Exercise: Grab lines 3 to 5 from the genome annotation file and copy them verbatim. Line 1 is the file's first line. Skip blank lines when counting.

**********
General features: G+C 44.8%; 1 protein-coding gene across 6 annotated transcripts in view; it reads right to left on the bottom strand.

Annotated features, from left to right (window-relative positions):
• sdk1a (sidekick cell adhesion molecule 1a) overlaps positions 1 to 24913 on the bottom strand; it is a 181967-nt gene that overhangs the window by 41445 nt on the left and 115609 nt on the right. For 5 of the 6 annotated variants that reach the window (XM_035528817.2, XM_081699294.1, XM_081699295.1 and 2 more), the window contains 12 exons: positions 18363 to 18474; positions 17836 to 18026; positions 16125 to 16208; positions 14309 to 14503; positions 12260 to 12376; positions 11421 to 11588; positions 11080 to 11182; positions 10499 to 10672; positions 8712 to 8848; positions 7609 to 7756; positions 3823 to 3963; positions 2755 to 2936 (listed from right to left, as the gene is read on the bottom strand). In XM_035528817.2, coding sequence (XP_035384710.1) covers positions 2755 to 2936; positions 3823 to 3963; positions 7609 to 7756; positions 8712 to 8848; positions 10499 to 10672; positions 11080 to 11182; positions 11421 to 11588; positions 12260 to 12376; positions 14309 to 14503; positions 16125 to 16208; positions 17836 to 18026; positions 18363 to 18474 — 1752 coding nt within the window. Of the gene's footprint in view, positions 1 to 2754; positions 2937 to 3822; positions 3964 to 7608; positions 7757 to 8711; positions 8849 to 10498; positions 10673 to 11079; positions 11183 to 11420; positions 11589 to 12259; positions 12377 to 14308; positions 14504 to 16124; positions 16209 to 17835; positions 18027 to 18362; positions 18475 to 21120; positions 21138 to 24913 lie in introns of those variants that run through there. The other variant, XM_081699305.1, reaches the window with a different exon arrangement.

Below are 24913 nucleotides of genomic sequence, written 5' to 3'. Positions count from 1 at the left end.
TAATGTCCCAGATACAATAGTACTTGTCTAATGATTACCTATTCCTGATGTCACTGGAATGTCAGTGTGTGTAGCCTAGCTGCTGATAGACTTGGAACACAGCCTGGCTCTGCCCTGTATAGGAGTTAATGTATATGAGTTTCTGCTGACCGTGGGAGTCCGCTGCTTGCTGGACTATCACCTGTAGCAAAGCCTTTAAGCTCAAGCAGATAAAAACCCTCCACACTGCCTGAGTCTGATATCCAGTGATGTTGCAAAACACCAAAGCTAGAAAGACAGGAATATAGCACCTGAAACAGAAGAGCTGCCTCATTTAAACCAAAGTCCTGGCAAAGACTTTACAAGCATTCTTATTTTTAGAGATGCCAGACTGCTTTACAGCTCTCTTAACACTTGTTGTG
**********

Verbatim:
• sdk1a (sidekick cell adhesion molecule 1a) overlaps positions 1 to 24913 on the bottom strand; it is a 181967-nt gene that overhangs the window by 41445 nt on the left and 115609 nt on the right. For 5 of the 6 annotated variants that reach the window (XM_035528817.2, XM_081699294.1, XM_081699295.1 and 2 more), the window contains 12 exons: positions 18363 to 18474; positions 17836 to 18026; positions 16125 to 16208; positions 14309 to 14503; positions 12260 to 12376; positions 11421 to 11588; positions 11080 to 11182; positions 10499 to 10672; positions 8712 to 8848; positions 7609 to 7756; positions 3823 to 3963; positions 2755 to 2936 (listed from right to left, as the gene is read on the bottom strand). In XM_035528817.2, coding sequence (XP_035384710.1) covers positions 2755 to 2936; positions 3823 to 3963; positions 7609 to 7756; positions 8712 to 8848; positions 10499 to 10672; positions 11080 to 11182; positions 11421 to 11588; positions 12260 to 12376; positions 14309 to 14503; positions 16125 to 16208; positions 17836 to 18026; positions 18363 to 18474 — 1752 coding nt within the window. Of the gene's footprint in view, positions 1 to 2754; positions 2937 to 3822; positions 3964 to 7608; positions 7757 to 8711; positions 8849 to 10498; positions 10673 to 11079; positions 11183 to 11420; positions 11589 to 12259; positions 12377 to 14308; positions 14504 to 16124; positions 16209 to 17835; positions 18027 to 18362; positions 18475 to 21120; positions 21138 to 24913 lie in introns of those variants that run through there. The other variant, XM_081699305.1, reaches the window with a different exon arrangement.

Below are 24913 nucleotides of genomic sequence, written 5' to 3'. Positions count from 1 at the left end.
TAATGTCCCAGATACAATAGTACTTGTCTAATGATTACCTATTCCTGATGTCACTGGAATGTCAGTGTGTGTAGCCTAGCTGCTGATAGACTTGGAACACAGCCTGGCTCTGCCCTGTATAGGAGTTAATGTATATGAGTTTCTGCTGACCGTGGGAGTCCGCTGCTTGCTGGACTATCACCTGTAGCAAAGCCTTTAAGCTCAAGCAGATAAAAACCCTCCACACTGCCTGAGTCTGATATCCAGTGATGTTGCAAAACACCAAAGCTAGAAAGACAGGAATATAGCACCTGAAACAGAAGAGCTGCCTCATTTAAACCAAAGTCCTGGCAAAGACTTTACAAGCATTCTTATTTTTAGAGATGCCAGACTGCTTTACAGCTCTCTTAACACTTGTTGTG